Nor could he "permit or allow the events leading up to and surrounding his relocation to Brisbane to be the subject of any autobiography, biography or any published article," it said.

"The thing that struck me about it was there wasn't supposed to be any agreement - I was especially stunned these conditions were imposed," Coyne said yesterday.

"These secrecy agreements can be used as a means to prevent proper and legitimate discussion about issues of public concern - I think it would be proper under the circumstances for me to be allowed to speak free - but I cannot".

Coyne's $27,190 payout too did not pass without question. Last year Auditor- General Barry Rollason described its issuing as a "technical breach" because it was made without the Governor-In-Council's approval , a requirement the State Government has since dropped.

It consisted of $14,110 compensation for unpaid overtime, $34 for the cost of changing his phone number, $530 for additional train travel, $862 for work performed during leave in 1989, $10,000 for extra travelling time, $884 for loss of on-call allowance, $596 for loss of an extra week's leave, and $174 for the loss of telephone rental reimbursement.

Because of the agreement, Coyne has left the public running to Lindeberg, himself a victim of the affair having been sacked on the basis of, among other things, a complaint by Ms Warner which described his representation of Coyne as "inappropriate and over-confrontationalist".

"My biggest diappointment is the treatment of Kevin Lindeberg who's been left without a job for four years because of his own union's callous treatment," Coyne said.

" After his departure, no other union official was prepared to represent me adequately. There were occasions they wouldn't take phone calls from me, and they had meetings on my situation that they wouldn't allow me to attend.

"The union must look at some financial compensation for the hardship caused by his sacking. "

Life for Coyne, however, has been relatively positive. In January 1991 he operated a delicatessen business which, he said, was highly profitable. After selling it, he rejoined the public sector in another department as a social worker.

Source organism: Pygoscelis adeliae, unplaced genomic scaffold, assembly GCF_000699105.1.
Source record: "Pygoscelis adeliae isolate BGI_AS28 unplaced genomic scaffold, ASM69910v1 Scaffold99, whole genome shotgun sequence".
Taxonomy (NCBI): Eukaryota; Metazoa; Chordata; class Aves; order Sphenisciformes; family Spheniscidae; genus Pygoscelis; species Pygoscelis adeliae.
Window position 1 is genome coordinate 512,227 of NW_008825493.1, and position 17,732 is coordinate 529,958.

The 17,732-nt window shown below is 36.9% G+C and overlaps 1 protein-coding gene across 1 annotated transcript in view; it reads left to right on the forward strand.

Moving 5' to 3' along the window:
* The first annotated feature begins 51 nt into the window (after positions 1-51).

"It's now five years to the month from the first rumblings of the Heiner Inquiry to the present situation. The events of the last five years have sometimes been traumatic, especially as I have a wife, two children, and a mortage," he said.

"We certainly had a feeling of devastion back then, especially that empty feeling when you realise you've lost your career after working so very hard ."

On the other hand Coyne is bitter about the performance of the Criminal Justice Commission, which despite its pronouncements has allowed "the matter to drag on for five years without an effective resolution."

"The other thing I must mention is whistleblowing. I would be very reluctant to encourage people to blow the whistle," he said.

"Anybody who wants to blow the whistle must think long and hard about it, and must have strong support mechanisms as whistleblowing puts great stress on individuals, families, marriages, and your capacity to earn a living."

As for the political "whodunnit" - the issue of who in the echelons of power informed or failed to inform whom about his litigation - Coyne is reluctant to make any comment for fear of breaching his agreement.

Coyne's supporters say the Government should have let the courts decide the documents' fate, rather than relying on its legal advice.

Queensland Council for Civil Liberties president Ian Deardon yesterday said it was extraordinary that any government would dispose of documents which they knew could be directly relevant to proposed court proceedings "involving the government or any other party."

"In particular, the Government must table all outstanding documents including the Crown Law Advice on this issue, a practice it does do from time to time," Mr Deardon said."

by Chris Griffith